FRY, Joshua (1699-1754) and Peter JEFFERSON (1708-1757). A Map of the most Inhabited part of Virginia containing the whole province of Maryland with Part of Pensilvania, New Jersey and North Carolina. London: Sayer & Bennett, June 1775 (1776).
Four engraved map sheets joined (overall sheet size: 42 x 51 ½ inches; framed 38 ½ x 57 inches).
Fine engraved map of Maryland, New Jersey, North Carolina, Pennsylvania, and Virginia by Joshua Fry and Peter Jefferson in 1775; with original hand-colour in outline by state, the title within a fine rococo cartouche with historically important vignette of a dockside tobacco trading scene lower right, with a dedication below the cartouche. The distances and directions upper left derived by J. Dalrymple in 1755, survey lines are noted and explained, large compass rose centre right. The Fry - Jefferson map of the broad area known as Virginia is the fundamental cartographic document of the region from the 18th century. The first map to focus on Virginia was Captain John Smith's of 1612, but after that early and primitive attempt to delineate the area, no exhaustive study was made for over a century. This basic lack was first confronted by the team of Peter Jefferson -- also known as the father of Thomas Jefferson -- and Joshua Fry. The two men were commissioned by the Virginia legislature after a 1751 mandate, issued by the English Lords of Trade, required each colony to produce an adequate survey of the region. Fry's expertise as master of mathematics at William and Mary, and Jefferson's as a surveyor, earned them the honor of being selected to compile the Virginia map. The result of the ambitious collaboration between the two men was the most accurate, comprehensive, and complete project in the history of Virginia mapping. The Fry - Jefferson map was the first to delineate the interior regions of Virginia beyond the Tidewater, and included all the major plantations along Virginia's rivers by family name. It was the first printed map to depict the valleys of the Appalachian and Allegheny mountain ranges of the western interior, and to show the complete Virginia river system. The striking cartouche at the lower right is one of the earliest surviving pictorial representations of the Virginia tobacco trade, and a testament to the fact that Fry and Jefferson ensured the same quality in the map's artwork as in its cartography. Historically, this is the most valuable and influential early map of Virginia. This particular example was included in Thomas Jefferys' "American Atlas," published in London in 1776 (though the map itself bears the date of 1775).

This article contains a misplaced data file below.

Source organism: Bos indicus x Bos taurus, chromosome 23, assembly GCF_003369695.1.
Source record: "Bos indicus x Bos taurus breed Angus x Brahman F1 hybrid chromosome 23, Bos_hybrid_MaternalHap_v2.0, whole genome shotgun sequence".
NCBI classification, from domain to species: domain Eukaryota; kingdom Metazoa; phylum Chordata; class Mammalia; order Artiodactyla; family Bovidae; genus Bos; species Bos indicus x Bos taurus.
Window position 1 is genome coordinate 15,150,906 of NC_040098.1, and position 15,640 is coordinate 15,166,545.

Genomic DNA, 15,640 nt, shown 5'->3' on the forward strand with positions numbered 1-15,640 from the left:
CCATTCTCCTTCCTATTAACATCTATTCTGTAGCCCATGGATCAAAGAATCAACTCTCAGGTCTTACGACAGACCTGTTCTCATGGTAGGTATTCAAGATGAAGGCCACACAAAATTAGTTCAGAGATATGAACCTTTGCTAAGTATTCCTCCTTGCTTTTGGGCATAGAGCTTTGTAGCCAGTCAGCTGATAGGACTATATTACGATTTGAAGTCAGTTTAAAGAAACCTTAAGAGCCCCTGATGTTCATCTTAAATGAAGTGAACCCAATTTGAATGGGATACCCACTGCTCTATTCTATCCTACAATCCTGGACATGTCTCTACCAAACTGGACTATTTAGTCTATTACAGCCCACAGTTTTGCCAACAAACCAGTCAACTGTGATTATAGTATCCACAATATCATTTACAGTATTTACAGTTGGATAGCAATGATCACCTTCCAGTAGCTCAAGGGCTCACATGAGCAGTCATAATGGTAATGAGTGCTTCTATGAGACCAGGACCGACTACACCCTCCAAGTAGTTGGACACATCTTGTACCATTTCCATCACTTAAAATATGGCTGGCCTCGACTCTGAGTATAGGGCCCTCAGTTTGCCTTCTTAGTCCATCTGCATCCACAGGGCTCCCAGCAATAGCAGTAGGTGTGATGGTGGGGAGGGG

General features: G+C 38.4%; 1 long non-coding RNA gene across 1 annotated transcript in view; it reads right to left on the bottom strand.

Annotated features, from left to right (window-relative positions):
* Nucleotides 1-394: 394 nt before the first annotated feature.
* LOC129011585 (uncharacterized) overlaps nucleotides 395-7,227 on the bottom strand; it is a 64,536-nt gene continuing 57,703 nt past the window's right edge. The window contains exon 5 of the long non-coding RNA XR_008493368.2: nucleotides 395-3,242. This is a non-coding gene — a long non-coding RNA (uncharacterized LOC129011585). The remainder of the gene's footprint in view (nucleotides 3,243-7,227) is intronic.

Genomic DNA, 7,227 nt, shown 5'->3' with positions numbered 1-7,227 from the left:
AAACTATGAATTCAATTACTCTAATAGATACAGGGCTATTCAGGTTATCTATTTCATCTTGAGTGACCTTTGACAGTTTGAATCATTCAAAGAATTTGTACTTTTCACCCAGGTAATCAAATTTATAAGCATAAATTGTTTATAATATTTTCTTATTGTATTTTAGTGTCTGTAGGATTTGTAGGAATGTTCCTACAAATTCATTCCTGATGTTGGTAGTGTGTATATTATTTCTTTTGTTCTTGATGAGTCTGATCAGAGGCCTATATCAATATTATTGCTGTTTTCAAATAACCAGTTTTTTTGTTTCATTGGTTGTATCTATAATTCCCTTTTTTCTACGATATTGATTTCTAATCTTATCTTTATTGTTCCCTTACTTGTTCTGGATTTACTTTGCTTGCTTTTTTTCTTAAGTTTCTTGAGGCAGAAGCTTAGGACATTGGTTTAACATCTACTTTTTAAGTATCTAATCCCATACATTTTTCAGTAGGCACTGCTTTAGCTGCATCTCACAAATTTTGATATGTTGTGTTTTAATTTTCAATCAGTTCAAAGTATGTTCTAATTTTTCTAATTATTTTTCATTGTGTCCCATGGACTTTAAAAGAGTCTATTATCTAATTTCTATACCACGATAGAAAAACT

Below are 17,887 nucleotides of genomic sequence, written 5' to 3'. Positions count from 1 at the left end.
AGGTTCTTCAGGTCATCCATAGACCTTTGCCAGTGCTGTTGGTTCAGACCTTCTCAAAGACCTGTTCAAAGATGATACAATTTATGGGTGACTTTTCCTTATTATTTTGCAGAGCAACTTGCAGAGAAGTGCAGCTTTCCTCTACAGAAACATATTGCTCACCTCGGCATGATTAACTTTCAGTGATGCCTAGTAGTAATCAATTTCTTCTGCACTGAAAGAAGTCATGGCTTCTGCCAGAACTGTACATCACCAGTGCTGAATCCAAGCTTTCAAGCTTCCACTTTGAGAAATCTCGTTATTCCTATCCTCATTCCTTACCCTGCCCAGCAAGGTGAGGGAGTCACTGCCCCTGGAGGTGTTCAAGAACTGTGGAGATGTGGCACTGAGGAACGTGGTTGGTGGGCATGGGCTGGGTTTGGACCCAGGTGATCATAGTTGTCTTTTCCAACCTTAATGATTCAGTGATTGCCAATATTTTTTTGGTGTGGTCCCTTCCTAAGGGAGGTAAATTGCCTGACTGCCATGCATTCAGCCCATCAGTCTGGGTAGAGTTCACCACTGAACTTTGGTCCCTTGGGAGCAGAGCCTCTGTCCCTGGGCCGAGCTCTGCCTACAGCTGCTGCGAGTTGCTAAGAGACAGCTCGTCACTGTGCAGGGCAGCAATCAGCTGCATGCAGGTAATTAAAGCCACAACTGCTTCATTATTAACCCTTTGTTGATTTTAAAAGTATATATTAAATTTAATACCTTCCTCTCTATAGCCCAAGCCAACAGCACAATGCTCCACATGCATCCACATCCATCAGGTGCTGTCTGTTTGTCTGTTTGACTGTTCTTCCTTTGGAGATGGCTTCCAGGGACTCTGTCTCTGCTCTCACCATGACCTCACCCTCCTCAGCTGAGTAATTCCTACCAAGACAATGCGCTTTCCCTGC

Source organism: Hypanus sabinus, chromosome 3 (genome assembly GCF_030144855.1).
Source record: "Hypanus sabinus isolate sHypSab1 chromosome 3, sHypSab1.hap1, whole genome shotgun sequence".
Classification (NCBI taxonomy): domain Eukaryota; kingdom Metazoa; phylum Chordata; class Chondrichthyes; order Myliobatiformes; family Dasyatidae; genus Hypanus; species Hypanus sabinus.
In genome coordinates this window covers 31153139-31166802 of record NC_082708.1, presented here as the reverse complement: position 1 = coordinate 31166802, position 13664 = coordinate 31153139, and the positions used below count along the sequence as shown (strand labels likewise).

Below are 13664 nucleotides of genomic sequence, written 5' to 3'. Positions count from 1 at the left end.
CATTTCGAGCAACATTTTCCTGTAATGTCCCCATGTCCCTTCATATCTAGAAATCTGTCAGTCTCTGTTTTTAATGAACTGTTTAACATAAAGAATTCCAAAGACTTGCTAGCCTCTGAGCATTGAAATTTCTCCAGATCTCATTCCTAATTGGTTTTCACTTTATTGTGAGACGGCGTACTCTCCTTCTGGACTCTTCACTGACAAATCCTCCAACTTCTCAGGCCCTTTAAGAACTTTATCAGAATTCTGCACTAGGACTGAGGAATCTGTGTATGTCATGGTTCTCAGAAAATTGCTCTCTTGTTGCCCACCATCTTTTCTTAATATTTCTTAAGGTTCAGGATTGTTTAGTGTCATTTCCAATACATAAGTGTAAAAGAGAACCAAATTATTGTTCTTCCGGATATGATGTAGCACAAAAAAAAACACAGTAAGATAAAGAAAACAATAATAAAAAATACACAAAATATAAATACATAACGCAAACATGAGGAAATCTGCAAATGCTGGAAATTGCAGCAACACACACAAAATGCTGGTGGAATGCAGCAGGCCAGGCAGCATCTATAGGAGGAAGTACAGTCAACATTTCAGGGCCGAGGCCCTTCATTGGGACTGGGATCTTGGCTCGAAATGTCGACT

For more information about this map, or a warm welcome to see it and other maps in our library at 72nd Street, NYC, please contact Natalie Zadrozna.